What follows is quick guide that focuses upon the immigration consequences of Arizona DUI’s for LPR’s, VISA holders, and DACA recipients.
There has always been some uncertainty as to what crimes could constitute a “crime of violence” and thus an aggravated felony, for immigration purposes. This is a serious issue because an alien that is convicted, at any time, of an aggravated felony is deportable. In a long awaited decision, the Supreme Court recently held, in Sessions v. Dimaya, that one of the statutes affecting deportable aggravated felons is vague enough to be unconstitutional.
At the U.S./Mexico border, CBP has extremely broad powers to search vehicles. At primary inspection, the officer will assess not only your legal status to enter the U.S., but also whether you are bringing any type of contraband into the U.S. Your vehicle may be subjected to radiation detection, a dog may sniff your car, and an officer may also look around your vehicle or knock on your vehicle to check for hidden contraband or compartments.
It is firmly established in case law that when a suspect is arrested, their cell phone cannot be searched without a search warrant, subject to some very narrow exceptions. However, the rules regarding cell phone and laptop searches at the border are much less restrictive.
Federal sentencing guidelines use a system of “levels” to determine the range of jail time that offenders serve, based on the severity of the crime. A specific “base” level, from 1-43, is determined for each crime and that base level is the starting point for determining the minimum jail sentence an offender is likely to receive.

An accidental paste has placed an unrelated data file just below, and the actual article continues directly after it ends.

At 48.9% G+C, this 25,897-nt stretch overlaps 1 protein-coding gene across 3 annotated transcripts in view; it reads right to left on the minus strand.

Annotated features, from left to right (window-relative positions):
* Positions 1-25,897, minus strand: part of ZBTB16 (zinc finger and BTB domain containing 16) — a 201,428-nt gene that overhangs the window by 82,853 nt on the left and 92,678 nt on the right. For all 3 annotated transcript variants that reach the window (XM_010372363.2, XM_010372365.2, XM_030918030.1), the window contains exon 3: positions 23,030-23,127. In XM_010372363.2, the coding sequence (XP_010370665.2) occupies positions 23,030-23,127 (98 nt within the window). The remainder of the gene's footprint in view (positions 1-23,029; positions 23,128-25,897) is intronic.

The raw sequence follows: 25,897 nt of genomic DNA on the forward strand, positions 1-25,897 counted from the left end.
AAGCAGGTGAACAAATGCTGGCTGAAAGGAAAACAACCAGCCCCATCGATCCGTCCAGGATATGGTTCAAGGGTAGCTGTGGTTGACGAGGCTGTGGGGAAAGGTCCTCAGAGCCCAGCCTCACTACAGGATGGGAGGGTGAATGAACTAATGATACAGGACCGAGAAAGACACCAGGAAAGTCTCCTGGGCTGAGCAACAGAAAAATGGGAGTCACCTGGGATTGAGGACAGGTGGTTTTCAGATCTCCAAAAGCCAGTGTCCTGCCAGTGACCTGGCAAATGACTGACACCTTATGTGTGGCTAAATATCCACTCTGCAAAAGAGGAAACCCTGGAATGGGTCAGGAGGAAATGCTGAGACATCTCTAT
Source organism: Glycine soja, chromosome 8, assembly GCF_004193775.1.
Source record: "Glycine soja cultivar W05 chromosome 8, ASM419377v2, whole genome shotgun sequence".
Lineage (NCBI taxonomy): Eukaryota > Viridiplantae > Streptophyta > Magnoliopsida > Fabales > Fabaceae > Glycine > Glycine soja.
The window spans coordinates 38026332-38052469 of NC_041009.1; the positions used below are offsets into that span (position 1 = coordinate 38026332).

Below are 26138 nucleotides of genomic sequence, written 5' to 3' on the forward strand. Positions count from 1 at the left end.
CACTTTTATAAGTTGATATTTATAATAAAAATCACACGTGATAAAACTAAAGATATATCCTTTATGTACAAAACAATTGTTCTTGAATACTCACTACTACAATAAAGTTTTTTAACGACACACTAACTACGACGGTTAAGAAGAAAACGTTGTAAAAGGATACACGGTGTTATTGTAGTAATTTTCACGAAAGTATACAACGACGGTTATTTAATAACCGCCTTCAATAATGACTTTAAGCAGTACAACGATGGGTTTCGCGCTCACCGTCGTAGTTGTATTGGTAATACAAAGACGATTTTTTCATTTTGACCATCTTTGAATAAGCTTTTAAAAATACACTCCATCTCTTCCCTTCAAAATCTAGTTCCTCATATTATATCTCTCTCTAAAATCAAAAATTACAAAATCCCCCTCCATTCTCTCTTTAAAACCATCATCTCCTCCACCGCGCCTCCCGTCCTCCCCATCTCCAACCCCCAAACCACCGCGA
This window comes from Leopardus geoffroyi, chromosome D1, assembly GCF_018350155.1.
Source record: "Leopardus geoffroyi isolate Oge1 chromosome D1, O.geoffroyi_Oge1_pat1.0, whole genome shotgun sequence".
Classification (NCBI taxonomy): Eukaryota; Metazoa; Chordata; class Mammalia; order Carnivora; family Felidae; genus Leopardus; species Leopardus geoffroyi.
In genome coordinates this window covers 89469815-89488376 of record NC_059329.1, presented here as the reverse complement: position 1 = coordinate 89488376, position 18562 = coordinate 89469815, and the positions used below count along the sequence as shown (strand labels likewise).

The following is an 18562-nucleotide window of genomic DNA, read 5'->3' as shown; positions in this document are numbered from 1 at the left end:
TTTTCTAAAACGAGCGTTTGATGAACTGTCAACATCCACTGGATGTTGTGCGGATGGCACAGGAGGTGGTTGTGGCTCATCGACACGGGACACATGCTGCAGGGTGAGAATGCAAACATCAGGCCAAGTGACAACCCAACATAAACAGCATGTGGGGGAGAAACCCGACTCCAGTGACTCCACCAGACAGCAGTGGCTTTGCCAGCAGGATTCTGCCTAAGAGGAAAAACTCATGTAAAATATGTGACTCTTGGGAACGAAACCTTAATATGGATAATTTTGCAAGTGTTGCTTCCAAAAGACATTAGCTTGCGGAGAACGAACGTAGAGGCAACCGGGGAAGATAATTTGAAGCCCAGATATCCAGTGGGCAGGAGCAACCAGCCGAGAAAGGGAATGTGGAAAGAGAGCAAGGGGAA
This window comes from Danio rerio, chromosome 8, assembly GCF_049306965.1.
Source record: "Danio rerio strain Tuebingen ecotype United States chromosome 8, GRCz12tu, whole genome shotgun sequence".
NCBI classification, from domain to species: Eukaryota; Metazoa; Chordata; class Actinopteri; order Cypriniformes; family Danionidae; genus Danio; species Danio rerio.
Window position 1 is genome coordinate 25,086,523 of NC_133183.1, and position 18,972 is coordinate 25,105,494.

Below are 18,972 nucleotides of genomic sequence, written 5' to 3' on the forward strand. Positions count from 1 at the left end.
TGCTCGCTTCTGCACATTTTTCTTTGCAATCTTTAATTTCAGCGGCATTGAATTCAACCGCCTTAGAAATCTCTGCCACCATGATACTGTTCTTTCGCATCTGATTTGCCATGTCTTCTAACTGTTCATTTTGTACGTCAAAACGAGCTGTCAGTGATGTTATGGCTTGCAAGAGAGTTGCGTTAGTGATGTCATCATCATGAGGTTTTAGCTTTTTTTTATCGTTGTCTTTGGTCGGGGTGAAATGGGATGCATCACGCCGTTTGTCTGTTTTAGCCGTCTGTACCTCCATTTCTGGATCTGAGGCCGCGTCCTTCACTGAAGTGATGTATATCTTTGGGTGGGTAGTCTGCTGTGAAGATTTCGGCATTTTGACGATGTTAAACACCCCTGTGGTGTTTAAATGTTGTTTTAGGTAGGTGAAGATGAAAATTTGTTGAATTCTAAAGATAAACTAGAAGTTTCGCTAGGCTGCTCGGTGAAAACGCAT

In most cases, a U.S. birth certificate and a valid, government issued identification will be enough to prove U.S. citizenship. However, in some cases, this will be insufficient, and you may be asked to provide secondary evidence of your citizenship.
Despite the high cost of medical care in the U.S., medical tourism to the U.S. is quite popular. Some hospitals and clinics even specifically market their services overseas to wealthy cash-paying clients. However, there are some very strict immigration guidelines regarding medical travel. Even well-intentioned medical travelers can be subject to consequences that could have a significant impact on their future ability to travel to the U.S.
In many countries around the world, if you stand outside the U.S. Embassy long enough, you are likely to be approached by someone offering to enlighten you (for a small fortune) about the secrets to receiving a tourist visa. The reality is, there is no secret formula. Legally, a consular officer must assume that every applicant for a tourist visa intends to immigrate to the U.S. It is up to the applicant to convince them otherwise. In many countries, this is a substantial hurdle.
The student visa interview can cause anxiety for many prospective students who want to study in the U.S. The truth is, the U.S. government wants to approve student visas. Foreign students enrich the cultural diversity of a university, and often become permanent “goodwill ambassadors” of the U.S. when they return to their home countries. They are an essential source of revenue for most U.S. universities and university towns. Research-focused universities heavily rely on the diverse skill sets of foreign graduate students.
This week, in State ex rel. Brnovich v. Maricopa County Community College District Board, the Arizona Court of Appeals ruled that under Arizona law, students who are beneficiaries of Deferred Action for Childhood Arrivals (DACA) do not qualify for in-state tuition rates at Arizona universities. Under current federal law, states have some discretion to consider […]